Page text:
Russian President Vladimir Putin signed a new law aimed at expanding government control over the Internet as Sovereign Internet law.
Critics have warned that the new law, signed by Putin on May 1 and posted on the Kremlin website, will lead to censorship of large portions of the Internet.
Among other things, the new procedure requires Internet providers to install routers to route Russian Internet traffic across servers in the country.
Internet advocates said it would allow for greater surveillance by Russian intelligence agencies and the ability of state authorities to control information of Sovereign Internet law.
However, the Kremlin and its allies in parliament defended the legislation as a defensive step if the United States cut off Russia from the global Internet.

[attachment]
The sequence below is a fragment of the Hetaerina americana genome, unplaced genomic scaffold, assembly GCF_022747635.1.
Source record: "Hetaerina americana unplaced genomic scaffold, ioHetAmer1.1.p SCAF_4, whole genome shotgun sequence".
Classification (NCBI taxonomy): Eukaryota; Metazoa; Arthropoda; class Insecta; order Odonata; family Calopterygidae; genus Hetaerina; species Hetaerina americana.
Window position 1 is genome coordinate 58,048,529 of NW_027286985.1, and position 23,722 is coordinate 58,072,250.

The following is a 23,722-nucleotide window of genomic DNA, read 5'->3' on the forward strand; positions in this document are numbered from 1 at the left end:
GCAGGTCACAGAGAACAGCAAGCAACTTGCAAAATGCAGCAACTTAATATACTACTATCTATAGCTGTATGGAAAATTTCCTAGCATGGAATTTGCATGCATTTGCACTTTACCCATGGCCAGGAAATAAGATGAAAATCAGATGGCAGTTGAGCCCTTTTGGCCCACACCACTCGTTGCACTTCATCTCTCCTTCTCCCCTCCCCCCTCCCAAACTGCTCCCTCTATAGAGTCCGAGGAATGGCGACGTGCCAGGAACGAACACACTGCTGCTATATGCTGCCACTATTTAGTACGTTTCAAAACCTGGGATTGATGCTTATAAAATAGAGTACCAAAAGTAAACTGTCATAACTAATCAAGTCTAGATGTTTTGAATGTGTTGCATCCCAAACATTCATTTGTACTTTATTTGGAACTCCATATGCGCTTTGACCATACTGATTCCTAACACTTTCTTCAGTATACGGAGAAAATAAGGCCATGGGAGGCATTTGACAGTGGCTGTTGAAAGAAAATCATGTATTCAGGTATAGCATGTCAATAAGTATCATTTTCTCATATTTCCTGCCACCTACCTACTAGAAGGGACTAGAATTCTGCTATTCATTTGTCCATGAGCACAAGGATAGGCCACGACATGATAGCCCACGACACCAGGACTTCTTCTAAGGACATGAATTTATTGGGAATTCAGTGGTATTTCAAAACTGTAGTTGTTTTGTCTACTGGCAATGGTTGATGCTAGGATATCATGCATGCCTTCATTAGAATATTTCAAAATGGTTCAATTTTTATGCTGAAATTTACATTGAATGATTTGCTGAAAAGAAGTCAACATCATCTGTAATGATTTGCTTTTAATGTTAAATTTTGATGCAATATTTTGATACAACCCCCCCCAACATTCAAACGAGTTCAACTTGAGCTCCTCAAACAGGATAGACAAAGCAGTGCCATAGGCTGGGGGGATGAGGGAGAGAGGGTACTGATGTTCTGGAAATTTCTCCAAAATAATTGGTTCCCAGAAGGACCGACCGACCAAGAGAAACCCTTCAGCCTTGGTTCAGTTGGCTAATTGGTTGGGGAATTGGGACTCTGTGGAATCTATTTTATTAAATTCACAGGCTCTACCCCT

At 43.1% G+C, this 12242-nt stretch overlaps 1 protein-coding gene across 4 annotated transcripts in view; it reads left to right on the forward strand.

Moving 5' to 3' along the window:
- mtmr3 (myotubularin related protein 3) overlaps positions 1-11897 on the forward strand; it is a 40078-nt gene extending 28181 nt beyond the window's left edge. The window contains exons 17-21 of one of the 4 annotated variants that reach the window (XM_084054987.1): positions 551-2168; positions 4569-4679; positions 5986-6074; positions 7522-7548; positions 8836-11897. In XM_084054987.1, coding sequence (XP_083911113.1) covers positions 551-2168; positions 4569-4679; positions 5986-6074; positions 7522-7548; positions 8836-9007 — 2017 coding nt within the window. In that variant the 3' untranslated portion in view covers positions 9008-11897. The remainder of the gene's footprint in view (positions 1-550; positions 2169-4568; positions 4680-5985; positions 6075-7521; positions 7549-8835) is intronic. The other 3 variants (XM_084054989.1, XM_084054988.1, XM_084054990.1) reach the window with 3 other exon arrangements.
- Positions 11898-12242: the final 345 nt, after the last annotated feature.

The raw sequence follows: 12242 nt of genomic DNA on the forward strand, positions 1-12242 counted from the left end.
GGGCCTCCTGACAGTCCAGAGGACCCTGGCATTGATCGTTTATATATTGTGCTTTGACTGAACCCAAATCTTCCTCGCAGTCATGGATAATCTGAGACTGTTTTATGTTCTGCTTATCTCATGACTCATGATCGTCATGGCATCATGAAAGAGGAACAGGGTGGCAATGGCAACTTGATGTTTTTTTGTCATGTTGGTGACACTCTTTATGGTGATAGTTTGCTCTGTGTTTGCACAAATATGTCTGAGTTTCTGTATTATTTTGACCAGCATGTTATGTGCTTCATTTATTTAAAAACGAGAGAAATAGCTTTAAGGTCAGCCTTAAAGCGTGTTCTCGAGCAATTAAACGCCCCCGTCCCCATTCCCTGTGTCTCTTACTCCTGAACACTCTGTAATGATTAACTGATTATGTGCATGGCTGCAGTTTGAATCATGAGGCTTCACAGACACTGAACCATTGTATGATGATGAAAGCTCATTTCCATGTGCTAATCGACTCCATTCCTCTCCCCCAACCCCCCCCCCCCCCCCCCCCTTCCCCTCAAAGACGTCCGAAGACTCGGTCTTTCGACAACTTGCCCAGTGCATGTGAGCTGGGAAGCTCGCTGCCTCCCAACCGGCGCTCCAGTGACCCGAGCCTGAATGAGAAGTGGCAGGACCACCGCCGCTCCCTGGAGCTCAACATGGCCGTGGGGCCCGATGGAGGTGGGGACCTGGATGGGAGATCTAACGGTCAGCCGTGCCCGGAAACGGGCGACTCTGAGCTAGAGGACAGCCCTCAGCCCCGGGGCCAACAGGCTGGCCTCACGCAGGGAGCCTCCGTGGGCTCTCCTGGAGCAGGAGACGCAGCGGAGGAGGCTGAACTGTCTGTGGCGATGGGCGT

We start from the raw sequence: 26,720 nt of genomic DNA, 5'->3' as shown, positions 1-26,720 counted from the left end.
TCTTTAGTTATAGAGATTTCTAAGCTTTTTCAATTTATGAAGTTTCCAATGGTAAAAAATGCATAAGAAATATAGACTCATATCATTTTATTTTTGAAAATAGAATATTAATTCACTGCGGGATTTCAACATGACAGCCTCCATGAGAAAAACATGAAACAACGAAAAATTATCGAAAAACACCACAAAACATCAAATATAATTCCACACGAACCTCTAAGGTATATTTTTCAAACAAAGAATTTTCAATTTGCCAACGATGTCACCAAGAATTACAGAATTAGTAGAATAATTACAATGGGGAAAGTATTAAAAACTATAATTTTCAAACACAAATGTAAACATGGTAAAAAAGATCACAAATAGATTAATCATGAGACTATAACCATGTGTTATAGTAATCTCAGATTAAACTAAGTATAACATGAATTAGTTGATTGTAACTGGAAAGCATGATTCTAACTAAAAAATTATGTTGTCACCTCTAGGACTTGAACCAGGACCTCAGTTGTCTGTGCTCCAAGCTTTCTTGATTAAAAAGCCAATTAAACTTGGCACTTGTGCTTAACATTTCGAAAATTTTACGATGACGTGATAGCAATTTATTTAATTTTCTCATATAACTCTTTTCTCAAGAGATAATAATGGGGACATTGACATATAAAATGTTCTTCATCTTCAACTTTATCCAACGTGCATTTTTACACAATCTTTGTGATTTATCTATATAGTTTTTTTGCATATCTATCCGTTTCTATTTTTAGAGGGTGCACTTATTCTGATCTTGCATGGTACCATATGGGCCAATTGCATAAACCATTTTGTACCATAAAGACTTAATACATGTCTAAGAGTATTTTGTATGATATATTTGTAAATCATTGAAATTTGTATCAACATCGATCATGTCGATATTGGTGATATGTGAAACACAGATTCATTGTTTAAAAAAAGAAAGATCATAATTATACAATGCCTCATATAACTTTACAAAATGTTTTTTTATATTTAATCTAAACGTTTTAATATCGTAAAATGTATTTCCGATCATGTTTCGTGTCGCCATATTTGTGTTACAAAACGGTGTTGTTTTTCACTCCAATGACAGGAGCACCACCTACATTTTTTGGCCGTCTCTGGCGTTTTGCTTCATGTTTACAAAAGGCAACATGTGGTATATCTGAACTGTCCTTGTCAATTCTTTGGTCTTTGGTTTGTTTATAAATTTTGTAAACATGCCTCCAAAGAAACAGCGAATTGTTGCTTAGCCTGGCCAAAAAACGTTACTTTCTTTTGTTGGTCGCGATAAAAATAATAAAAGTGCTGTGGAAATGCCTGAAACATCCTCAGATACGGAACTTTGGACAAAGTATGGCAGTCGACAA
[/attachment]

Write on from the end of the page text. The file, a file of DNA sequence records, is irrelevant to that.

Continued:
While the Russian Internet has faced limitations in the past, it has been heavily tilted towards greater domestic censorship in recent years. Activists fear that the independent Russian Internet will include the establishment of a Chinese-style national firewall to monitor and control content that passes through the country and abroad as Sovereign Internet law.
The new law comes after Russian legislators introduced a package of legislation in March aimed at curtailing Internet freedom, allowing authorities to imprison individuals for those who insult government officials over the Internet or publish false news.
Local technologies have also been under pressure in Russia. Last year, the application of Telegram encrypted messages in the country was banned, and an intense ban was launched against it when users tried to bypass the restrictions as Sovereign Internet law.